It’s been a while since I’ve written anything new. I’m not only quite busy, but extremely lazy. It’s not that I haven’t been reading poetry; rather, it’s simply a matter of getting too wrapped up in working, teaching, parenting, drinking and sleeping. Well, all but that last one, really, as I still can’t figure out how to do it correctly.
I actually taught a lesson on the poetry of war in my last class, which is always fun despite the grim subject matter. Still, there’s something rewarding about discussing poetry with a bunch of students who have zero to little interest in the medium. I always ask if any of my students read or write poetry, and there’s always a small number of hands that go up. And for those who do, in fact, claim to be interested in poetry, it’s the writing, not the reading. That is, I typically gather that they’re interested in what equates to 7th grade journal entries. But that’s fine. Any interest in poetry on their part is more than welcome and appreciated. What’s more, the lesson ties in nicely to another reading we discuss in class, which is Walker Percy’s “The Loss of the Creature.” There’s a great section in the essay in which the author proposes giving dogfish to English students and giving sonnets to medical students. He proposes that they’d get more out of that than they ever would if, say, the English student found a sonnet on his desk. It’s essentially an essay on packaging and consumerism. On reclaiming our sovereignty as individuals.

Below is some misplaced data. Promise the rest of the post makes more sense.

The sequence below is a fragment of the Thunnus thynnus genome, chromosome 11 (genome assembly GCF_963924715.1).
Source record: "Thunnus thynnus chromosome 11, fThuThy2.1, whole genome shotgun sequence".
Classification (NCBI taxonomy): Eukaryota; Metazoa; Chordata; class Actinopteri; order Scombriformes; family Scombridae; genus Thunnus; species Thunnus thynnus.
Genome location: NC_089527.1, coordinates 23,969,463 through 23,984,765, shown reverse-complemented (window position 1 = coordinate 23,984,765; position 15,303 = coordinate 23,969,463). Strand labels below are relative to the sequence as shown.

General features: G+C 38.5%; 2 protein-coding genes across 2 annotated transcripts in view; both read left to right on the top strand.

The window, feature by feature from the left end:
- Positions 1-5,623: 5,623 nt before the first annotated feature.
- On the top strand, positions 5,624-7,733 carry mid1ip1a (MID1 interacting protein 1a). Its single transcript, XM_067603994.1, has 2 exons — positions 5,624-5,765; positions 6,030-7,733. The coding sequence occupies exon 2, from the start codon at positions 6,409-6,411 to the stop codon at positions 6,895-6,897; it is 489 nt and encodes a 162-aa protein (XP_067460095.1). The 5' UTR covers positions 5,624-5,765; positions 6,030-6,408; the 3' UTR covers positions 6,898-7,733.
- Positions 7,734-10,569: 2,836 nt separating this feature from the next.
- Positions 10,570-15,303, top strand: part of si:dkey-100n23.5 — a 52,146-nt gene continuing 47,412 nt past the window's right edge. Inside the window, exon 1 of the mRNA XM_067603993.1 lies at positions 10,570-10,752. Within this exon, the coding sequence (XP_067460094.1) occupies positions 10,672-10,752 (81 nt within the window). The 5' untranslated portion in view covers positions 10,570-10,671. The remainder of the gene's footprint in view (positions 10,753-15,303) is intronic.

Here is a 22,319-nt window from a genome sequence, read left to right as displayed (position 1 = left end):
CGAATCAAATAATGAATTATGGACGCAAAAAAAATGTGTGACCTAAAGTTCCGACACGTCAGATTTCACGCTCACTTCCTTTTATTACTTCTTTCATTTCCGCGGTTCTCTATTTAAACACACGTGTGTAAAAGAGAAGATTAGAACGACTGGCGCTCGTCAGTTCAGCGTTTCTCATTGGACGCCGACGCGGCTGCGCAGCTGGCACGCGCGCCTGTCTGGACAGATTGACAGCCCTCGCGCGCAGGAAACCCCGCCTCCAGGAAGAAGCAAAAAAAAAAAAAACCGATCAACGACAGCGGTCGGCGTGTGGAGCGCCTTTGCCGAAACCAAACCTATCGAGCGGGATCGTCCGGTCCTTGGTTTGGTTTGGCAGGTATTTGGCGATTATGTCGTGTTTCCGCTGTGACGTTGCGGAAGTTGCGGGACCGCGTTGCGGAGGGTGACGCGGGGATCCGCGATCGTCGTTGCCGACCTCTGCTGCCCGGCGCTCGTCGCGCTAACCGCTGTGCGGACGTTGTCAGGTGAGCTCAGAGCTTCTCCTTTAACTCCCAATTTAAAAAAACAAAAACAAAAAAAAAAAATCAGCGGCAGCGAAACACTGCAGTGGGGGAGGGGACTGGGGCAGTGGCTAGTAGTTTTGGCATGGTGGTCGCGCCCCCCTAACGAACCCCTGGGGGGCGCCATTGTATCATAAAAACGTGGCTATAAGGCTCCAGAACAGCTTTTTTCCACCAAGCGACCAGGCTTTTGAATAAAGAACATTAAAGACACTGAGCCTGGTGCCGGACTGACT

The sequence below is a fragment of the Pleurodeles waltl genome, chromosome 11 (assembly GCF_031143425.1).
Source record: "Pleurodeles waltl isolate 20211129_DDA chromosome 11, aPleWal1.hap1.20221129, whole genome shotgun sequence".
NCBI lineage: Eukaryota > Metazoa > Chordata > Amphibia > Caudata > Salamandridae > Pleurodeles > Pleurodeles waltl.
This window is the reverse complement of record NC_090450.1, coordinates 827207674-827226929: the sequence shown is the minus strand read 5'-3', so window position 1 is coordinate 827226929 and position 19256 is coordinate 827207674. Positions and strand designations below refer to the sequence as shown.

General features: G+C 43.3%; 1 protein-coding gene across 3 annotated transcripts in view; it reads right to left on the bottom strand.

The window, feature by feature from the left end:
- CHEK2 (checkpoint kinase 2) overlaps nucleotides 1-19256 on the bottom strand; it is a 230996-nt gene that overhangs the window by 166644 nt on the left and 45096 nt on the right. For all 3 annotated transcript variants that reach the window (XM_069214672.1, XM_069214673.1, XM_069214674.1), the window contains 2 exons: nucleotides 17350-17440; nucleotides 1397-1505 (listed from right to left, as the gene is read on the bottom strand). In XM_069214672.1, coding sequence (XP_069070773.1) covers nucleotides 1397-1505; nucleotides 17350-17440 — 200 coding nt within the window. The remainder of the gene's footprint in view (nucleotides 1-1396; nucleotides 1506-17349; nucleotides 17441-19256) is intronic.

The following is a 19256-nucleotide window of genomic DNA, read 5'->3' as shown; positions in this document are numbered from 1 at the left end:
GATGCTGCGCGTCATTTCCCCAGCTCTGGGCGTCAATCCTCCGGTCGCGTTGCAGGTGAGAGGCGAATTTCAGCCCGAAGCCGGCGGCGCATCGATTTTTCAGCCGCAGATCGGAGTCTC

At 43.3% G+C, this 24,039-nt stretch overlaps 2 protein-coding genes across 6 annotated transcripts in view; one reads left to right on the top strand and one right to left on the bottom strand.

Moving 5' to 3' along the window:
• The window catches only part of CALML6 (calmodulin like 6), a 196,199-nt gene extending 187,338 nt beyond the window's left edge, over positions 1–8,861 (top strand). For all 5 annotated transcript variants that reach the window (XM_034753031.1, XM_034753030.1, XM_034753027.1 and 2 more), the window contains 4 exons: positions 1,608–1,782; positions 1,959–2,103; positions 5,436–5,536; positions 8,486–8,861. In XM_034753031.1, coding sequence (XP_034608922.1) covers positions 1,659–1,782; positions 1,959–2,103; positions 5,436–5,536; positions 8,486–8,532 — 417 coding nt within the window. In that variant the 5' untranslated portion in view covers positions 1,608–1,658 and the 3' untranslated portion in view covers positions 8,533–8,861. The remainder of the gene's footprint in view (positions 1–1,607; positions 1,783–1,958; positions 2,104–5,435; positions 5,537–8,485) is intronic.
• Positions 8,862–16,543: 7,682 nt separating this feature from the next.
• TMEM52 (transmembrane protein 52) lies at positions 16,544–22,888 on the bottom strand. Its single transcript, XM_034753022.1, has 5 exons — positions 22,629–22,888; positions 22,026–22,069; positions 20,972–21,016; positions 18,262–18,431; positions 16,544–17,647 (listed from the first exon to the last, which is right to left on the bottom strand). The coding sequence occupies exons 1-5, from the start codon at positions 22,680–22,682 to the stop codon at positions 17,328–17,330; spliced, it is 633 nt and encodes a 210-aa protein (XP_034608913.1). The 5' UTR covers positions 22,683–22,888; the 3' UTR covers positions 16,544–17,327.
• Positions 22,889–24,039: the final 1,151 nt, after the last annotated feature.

In any event, that long and boring introduction has zero to do with today’s poem. I started writing this one over a year ago, and only this week came back to it. Initially I had written two lines, which I’ve since changed drastically. I’m not sure that this is finished, but it’s here all the same. Thanks for reading.
In the overgrown cemetery
around the corner
from my father’s house,
we buried my grandmother who died
of grief next to my grandfather who died
one year prior, the two of them
to one another, to the earth,
to the rain water
that swallows them up some nights
so that the two of them may float
inside their own magnificent bubble,
along their private, wave-like crescent,
weightless, held, transfixed there
below ground, bobbing
ever so gently inside the silver light
that shines, still, within them,
as we, doomed to walk
the three blocks from door
to headstones on days
we see fit, stand over them,
what must they be doing down there,
wondering why it is they went,
one after the other, into the cold,
crooked grip of Death, or why we, now,
are left here alive, wondering at all.